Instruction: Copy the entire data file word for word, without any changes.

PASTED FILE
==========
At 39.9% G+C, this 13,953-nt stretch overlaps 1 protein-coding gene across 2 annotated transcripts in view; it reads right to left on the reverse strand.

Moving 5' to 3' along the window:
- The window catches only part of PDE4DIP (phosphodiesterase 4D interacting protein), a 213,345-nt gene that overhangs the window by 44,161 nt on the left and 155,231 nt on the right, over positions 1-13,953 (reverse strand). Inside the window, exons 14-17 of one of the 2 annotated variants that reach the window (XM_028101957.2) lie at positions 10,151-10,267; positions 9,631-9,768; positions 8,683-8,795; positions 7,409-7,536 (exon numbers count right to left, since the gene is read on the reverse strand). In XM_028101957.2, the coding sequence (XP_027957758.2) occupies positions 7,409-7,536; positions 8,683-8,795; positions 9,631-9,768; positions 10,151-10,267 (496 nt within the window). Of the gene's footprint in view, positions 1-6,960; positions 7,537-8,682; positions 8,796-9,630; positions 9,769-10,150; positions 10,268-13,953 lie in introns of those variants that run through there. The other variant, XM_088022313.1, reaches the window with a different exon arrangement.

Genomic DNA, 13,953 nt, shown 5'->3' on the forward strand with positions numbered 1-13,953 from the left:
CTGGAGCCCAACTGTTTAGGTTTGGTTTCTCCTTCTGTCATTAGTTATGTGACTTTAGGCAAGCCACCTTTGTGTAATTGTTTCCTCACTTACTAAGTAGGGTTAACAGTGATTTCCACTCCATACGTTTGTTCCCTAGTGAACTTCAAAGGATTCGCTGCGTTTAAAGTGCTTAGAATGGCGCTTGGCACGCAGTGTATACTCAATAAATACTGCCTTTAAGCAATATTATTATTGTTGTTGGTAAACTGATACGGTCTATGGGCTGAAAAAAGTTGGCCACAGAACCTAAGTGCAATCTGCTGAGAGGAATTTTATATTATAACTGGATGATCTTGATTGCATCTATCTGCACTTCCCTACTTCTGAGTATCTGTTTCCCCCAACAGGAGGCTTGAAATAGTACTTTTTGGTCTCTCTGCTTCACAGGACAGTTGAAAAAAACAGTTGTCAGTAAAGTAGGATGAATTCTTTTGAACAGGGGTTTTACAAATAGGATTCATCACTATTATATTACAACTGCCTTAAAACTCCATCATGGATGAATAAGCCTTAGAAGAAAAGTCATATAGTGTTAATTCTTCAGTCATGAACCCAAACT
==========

At 39.9% G+C, this 13,953-nt stretch overlaps 1 protein-coding gene across 2 annotated transcripts in view; it reads right to left on the reverse strand.

Moving 5' to 3' along the window:
- The window catches only part of PDE4DIP (phosphodiesterase 4D interacting protein), a 213,345-nt gene that overhangs the window by 44,161 nt on the left and 155,231 nt on the right, over positions 1-13,953 (reverse strand). Inside the window, exons 14-17 of one of the 2 annotated variants that reach the window (XM_028101957.2) lie at positions 10,151-10,267; positions 9,631-9,768; positions 8,683-8,795; positions 7,409-7,536 (exon numbers count right to left, since the gene is read on the reverse strand). In XM_028101957.2, the coding sequence (XP_027957758.2) occupies positions 7,409-7,536; positions 8,683-8,795; positions 9,631-9,768; positions 10,151-10,267 (496 nt within the window). Of the gene's footprint in view, positions 1-6,960; positions 7,537-8,682; positions 8,796-9,630; positions 9,769-10,150; positions 10,268-13,953 lie in introns of those variants that run through there. The other variant, XM_088022313.1, reaches the window with a different exon arrangement.

Genomic DNA, 13,953 nt, shown 5'->3' on the forward strand with positions numbered 1-13,953 from the left:
CTGGAGCCCAACTGTTTAGGTTTGGTTTCTCCTTCTGTCATTAGTTATGTGACTTTAGGCAAGCCACCTTTGTGTAATTGTTTCCTCACTTACTAAGTAGGGTTAACAGTGATTTCCACTCCATACGTTTGTTCCCTAGTGAACTTCAAAGGATTCGCTGCGTTTAAAGTGCTTAGAATGGCGCTTGGCACGCAGTGTATACTCAATAAATACTGCCTTTAAGCAATATTATTATTGTTGTTGGTAAACTGATACGGTCTATGGGCTGAAAAAAGTTGGCCACAGAACCTAAGTGCAATCTGCTGAGAGGAATTTTATATTATAACTGGATGATCTTGATTGCATCTATCTGCACTTCCCTACTTCTGAGTATCTGTTTCCCCCAACAGGAGGCTTGAAATAGTACTTTTTGGTCTCTCTGCTTCACAGGACAGTTGAAAAAAACAGTTGTCAGTAAAGTAGGATGAATTCTTTTGAACAGGGGTTTTACAAATAGGATTCATCACTATTATATTACAACTGCCTTAAAACTCCATCATGGATGAATAAGCCTTAGAAGAAAAGTCATATAGTGTTAATTCTTCAGTCATGAACCCAAACT